Former Priest Jailed for Abusing Boys after US Extradition

BBC News
October 22, 2010

James Robinson worked in churches in Staffordshire, Birmingham and Coventry

An "unimaginably wicked" former priest has been given a prison sentence of 21 years for sexually abusing boys in the West Midlands.

Richard John James Robinson, 73, was found guilty of 21 charges relating to alleged offences against boys, all aged under 16, between 1959 and 1983.

One victim told Birmingham Crown Court he had "carried" Mr Robinson's face with him since being assaulted.

Robinson was extradited from the US in August last year.

He worked in churches in Staffordshire, Birmingham and Coventry until the mid-1980s, when he moved to California.

Sentencing him, Judge Patrick Thomas QC, said Robinson was "devious and manipulative".

"The offences you committed were unimaginably wicked and caused immense and long-lasting - we can only hope not permanent - damage to the six victims.

"You used, you abused your position of trust, your position of authority and total trust within the communities that you moved to and from," he said.

Judge Thomas also said Robinson had used his charisma to pick out vulnerable boys and said he enjoyed selecting them.

Sports car

"You enjoyed doing your best to habituate them, to groom them into accepting what you did to them," he said.

"You were, and are, sufficiently devious, manipulative and bold to have got away with a highly risky sequence of sexual encounters over a period of 25 years."

He also criticised Robinson for refusing to return to the UK to face his accusers saying he believed he was beyond the reach of the law."

"Fortunately, the law does not forget, your victims would not forget and you have been brought to justice," he said.

The court had also heard Robinson was paid ?800 per month by the Archdiocese of Birmingham, until December 2001, despite officials being aware of the allegations.

Robinson had said in court he was unable to afford to return to Britain, even though the church had sent him a cheque a ?8,400.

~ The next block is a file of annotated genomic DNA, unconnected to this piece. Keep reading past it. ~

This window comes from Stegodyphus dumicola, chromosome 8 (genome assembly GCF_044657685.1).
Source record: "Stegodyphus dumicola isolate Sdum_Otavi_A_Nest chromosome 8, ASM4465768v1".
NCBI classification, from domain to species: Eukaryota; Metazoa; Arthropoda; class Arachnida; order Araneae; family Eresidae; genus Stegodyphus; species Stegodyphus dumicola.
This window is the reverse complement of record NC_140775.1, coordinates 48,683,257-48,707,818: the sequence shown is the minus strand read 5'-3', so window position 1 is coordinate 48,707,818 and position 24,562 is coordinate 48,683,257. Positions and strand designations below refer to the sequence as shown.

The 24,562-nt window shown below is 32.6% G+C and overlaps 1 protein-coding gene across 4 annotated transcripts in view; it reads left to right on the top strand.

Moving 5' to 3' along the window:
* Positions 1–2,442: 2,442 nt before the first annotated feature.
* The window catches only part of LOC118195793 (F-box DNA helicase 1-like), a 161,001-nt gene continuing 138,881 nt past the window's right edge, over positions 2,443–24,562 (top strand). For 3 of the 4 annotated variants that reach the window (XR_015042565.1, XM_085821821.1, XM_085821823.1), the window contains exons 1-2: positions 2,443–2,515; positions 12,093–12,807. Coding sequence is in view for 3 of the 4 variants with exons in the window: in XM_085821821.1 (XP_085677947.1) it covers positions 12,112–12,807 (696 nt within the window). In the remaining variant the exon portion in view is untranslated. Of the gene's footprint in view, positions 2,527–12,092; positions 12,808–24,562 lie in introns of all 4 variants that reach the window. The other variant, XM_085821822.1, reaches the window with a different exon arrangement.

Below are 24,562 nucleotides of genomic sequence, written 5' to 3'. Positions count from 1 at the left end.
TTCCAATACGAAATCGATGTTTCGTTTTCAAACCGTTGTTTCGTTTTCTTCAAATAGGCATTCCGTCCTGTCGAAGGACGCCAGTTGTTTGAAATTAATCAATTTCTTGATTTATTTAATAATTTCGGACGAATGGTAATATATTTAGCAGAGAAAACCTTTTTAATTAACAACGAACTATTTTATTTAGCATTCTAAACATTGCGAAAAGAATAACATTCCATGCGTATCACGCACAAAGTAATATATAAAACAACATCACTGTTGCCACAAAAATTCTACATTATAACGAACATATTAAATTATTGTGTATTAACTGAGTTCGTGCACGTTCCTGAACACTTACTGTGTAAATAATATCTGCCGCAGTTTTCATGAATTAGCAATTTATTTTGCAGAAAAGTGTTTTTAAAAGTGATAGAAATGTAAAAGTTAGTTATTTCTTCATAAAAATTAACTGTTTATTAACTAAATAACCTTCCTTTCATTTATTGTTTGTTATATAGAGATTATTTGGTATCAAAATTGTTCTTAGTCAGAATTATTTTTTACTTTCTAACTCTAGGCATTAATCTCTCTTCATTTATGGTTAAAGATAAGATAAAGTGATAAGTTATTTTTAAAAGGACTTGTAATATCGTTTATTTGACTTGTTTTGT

Judge Thomas said it was not for him to judge the Catholic Church's role in proceedings.

"Others may take the view that a full investigation and full disclosure of the results of that investigation is due to the members of that church and Robinson's victims," he said.

The jury deliberated for about six hours before unanimously convicting Robinson.

The court had heard prosecutor John Atwood say Robinson had "something of a knack for spotting the quiet child of the family".

He told the court Robinson was sexually attracted to young boys and used the trust and respect that came with his position to prey on vulnerable children for his own sexual gratification.

The court also heard he used his status as a priest to gain "unfettered and unlimited" access to boys, giving them gifts and taking them on trips in his sports car.

'Different world'

Robinson did not face charges relating to two of the six victims who gave evidence, because they contacted the police after he was extradited.

However, they were allowed to give evidence in support of the other four victims.

The court heard Robinson's behaviour did not appear suspicious to his victims' families because "it was a different world back then".

Robinson took the boys to football matches and rock concerts and some of them stayed overnight at the house he shared with his mother.

The prosecutor said the alleged abuse had left some of the men emotionally damaged and needing counselling in their adult lives.

He said the boys did not speak out at the time because they were bewildered, ashamed and felt they would not be believed.


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